Advice on buying a helmet

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Jaybells
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Re: Advice on buying a helmet

Postby Jaybells » Tue Dec 08, 2009 9:00 pm

Sorry for the late reply Gentlemen.....and Lass ¬¬ (you said you liked my *rse)

So yes on my new re-enactment list for next season, nice tailored hoes, tailored/better shirt (maybe) or tbh maybe a waist coat thingy :)

I'll sort out armour slowly but surely, i'll wait till i get tailored stuff tho, im 17 still growin so for now i'll go for good, but cheaper stuff just to get my self armoured up a bit :) but eventually get a suit like yours Colin :D

Ok i need yet ANOTHER opinion on something...ive changed my mind, im wanting a sword for Christmas (im drivin me rents nuts XD)
I showed you all a nice cheap breast plate on an earlier post, and this is off the same site 'The Knight Shop'... I cant spend the money on a custom hand forged £140+ sword but I still thought this looked alright, anyway opinions would really be appreciated :) Reason I'v gone for a sword is I have no weapons to train with of my own... got a £30 ebay before i did re-en and i new any better. Its a deadly sword though, no weight in the pommel and sh** steel, and after i took out the living room light and put countless holes in my bedroom ceiling i now want a better balanced sword to do it with :)


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Re: Advice on buying a helmet

Postby Jaybells » Tue Dec 08, 2009 9:52 pm



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Re: Advice on buying a helmet

Postby guthrie » Tue Dec 08, 2009 10:05 pm

Jaybells wrote: from talkin to a guy called Dave Rushworth he said that the more Military style was to have it that way, still covers my *rse any how :)

If its the Dave Rushworth I know who sells cloth, I don't think thats quite what he would have said, seeing as he knows a bit about medieval clothing.

As for the sword, its a perfectly normal hanwei, I avoid them like the plague due to being a bit too light and whippy, but it depends what you want it for.



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Re: Advice on buying a helmet

Postby Jaybells » Tue Dec 08, 2009 10:31 pm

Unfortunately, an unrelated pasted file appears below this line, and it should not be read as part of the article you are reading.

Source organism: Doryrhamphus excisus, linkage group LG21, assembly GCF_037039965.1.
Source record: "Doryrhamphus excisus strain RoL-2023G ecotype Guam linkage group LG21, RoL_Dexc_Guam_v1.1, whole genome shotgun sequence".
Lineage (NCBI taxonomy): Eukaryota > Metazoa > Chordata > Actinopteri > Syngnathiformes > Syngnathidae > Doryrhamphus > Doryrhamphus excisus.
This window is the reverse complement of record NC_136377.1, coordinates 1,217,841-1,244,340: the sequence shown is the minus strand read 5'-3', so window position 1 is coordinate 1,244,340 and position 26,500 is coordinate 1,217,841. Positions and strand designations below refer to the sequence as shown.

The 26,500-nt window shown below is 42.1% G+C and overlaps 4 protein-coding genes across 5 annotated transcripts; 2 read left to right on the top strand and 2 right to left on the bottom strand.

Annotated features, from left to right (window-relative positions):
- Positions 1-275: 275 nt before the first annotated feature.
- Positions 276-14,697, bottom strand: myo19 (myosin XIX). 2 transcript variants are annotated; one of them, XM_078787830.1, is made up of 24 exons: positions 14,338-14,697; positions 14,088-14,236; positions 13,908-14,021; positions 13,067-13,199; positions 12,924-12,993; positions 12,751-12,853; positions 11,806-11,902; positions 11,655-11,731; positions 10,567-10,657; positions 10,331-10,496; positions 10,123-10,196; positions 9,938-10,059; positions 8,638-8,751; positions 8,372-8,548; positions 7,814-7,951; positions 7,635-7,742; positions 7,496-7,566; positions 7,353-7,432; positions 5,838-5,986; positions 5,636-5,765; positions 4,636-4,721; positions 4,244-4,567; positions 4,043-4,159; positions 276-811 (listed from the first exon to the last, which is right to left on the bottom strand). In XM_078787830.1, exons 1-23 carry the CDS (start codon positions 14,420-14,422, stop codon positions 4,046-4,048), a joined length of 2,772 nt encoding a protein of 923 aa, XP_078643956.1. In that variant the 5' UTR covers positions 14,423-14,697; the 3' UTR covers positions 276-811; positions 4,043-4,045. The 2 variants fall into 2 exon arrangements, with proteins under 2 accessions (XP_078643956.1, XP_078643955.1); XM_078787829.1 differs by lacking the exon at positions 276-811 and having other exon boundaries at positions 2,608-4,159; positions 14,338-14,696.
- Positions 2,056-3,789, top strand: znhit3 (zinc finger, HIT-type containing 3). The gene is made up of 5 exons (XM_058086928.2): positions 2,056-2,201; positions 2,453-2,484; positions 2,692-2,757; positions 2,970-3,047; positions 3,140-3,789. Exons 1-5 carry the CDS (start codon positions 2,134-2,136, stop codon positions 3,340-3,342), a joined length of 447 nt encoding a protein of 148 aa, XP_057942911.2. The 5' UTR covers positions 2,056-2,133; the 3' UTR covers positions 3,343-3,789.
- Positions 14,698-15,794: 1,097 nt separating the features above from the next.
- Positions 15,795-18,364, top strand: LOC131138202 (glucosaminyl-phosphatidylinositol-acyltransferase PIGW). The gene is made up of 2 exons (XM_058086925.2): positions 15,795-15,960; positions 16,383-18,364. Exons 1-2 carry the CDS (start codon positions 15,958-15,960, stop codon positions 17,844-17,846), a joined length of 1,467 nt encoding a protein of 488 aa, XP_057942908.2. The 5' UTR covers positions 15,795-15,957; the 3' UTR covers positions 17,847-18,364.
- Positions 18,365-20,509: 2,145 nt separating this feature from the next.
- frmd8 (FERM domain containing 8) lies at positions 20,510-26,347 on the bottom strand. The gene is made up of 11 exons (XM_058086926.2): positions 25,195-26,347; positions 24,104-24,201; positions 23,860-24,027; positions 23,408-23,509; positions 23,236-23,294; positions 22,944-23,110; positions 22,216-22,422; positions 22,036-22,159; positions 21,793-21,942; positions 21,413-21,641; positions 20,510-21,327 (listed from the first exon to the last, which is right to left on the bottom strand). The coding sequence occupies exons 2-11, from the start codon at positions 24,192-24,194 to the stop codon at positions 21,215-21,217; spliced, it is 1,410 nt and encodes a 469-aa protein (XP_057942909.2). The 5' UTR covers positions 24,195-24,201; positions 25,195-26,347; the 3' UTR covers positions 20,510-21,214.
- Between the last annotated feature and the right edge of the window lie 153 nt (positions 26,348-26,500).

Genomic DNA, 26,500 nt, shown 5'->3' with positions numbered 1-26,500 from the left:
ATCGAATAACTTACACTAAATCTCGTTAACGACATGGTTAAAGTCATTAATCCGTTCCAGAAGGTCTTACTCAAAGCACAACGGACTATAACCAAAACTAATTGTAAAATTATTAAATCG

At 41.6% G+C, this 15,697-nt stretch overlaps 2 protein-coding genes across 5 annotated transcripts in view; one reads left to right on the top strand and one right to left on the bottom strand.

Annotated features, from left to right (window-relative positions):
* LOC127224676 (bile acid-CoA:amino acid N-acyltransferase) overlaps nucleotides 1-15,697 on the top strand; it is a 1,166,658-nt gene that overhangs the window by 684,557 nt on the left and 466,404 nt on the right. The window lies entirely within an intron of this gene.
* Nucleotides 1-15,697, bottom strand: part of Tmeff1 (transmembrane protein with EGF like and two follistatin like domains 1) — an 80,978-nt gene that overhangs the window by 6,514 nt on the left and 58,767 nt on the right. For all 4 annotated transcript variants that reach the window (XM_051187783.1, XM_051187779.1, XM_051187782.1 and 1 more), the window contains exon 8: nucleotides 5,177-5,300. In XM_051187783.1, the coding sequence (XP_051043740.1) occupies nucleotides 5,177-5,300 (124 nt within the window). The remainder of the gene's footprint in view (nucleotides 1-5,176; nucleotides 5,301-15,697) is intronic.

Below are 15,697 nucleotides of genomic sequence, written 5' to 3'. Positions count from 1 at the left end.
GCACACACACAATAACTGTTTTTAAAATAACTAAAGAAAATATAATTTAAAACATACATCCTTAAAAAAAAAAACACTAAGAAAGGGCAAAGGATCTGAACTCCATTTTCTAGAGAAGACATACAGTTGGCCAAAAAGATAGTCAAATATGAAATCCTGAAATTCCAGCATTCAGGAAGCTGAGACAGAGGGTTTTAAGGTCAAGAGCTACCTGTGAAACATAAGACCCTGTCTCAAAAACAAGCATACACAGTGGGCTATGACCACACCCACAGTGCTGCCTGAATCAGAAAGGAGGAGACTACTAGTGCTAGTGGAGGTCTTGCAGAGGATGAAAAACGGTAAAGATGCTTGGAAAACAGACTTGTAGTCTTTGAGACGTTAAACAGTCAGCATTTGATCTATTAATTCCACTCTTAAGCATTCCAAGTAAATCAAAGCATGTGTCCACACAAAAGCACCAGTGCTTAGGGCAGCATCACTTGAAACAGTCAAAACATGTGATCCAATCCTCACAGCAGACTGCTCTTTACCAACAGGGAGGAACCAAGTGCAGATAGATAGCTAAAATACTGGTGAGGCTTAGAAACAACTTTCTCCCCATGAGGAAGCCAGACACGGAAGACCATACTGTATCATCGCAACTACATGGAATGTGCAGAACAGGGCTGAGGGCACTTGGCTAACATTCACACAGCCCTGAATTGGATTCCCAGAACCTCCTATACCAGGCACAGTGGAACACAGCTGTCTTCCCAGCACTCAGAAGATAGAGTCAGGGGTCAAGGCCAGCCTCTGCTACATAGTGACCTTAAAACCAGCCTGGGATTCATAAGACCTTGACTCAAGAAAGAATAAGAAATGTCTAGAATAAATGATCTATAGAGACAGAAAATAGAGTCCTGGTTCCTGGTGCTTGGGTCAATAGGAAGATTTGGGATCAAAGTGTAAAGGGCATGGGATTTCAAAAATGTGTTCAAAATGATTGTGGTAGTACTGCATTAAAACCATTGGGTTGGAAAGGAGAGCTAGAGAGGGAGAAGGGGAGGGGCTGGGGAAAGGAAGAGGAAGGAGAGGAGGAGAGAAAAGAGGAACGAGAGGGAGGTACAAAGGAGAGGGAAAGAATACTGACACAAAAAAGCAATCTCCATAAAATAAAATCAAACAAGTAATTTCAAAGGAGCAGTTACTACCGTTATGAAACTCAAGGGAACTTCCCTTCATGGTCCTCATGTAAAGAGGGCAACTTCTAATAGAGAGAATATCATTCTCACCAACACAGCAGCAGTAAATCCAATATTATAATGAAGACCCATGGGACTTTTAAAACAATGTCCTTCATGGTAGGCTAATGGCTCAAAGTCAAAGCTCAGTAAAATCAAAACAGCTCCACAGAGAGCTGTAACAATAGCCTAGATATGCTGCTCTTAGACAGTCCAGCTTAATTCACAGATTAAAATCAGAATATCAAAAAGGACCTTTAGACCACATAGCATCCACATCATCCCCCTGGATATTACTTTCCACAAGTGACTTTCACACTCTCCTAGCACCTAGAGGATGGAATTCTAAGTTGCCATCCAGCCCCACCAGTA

Oh no I dint buy my shirt off of Dave, i was talkin to him at an event we did and thats what he told me.. fact is thats all i can really do with a pair of split hoes, braes and a shirt is where my shirt out, as you know if i walked around with me shirt tooked into me braes id look like a right pleb lol, like an old men you see with there shirts tucked into there underpants lol

And cheers for the opinion on the sword, i'll be weary.


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Re: Advice on buying a helmet

Postby guthrie » Wed Dec 09, 2009 12:22 am

Other people have those hanweis and like them, but I don't.

Ahh, if you only have single leg hose, braes and shirt then you're really scraping the bottom of the barrel, but then why have you got a black shirt in the first place? A tunic would help keep you warmer and more authentic and they're dead easy to make.



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Re: Advice on buying a helmet

Postby Colin Middleton » Wed Dec 09, 2009 2:14 pm

Hanwei swords don't have a great reputation, but at the same time they are safe to use. I personally find them quite plesant to hold, but I've known them break quite easily.

I'm afraid that swords is very much a get-what-you-pay-for kind of deal. If it's cheap, it's probably either badly balanced or will break easily (or just plain unsafe).

Guthrie's right about making your kit. Shirts and tunics are a doddle to make (even breeches aren't hard) and a simple shirt uses about £10 of fabric (assuming that you buy real linnen from Hertz Fabrics) and a tunic not much more.


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Re: Advice on buying a helmet

Postby Jaybells » Wed Dec 09, 2009 3:35 pm

oh right, yeah ive seen a similar sword break before, im only really wanting it to tran with, for the field i might take on sword a buckler :)

Also yeah making my own kit would be really handy, but i dont really possess the skills to make my own, i can sew, but its the learning how to do seams and also cut fabric to size. I'll see if i can get someone from my group to make a nice pair of hoes for me, got some nice green wool that my split hoes were made of and try to learn slowly but surely how to do it. What would be nice is one of those dublets where you can remove the arms, probs in red with red one side and white on the other, i think that would look nice, although a nice wasit coat style thing i mentioned earlier, thatd be perfect for now i think.

Thanks very much guys btw ive had my boots for under a year and the bottoms are wearing thinner for some reason, any ideas on whats going on or is it just the surfaces im walking on?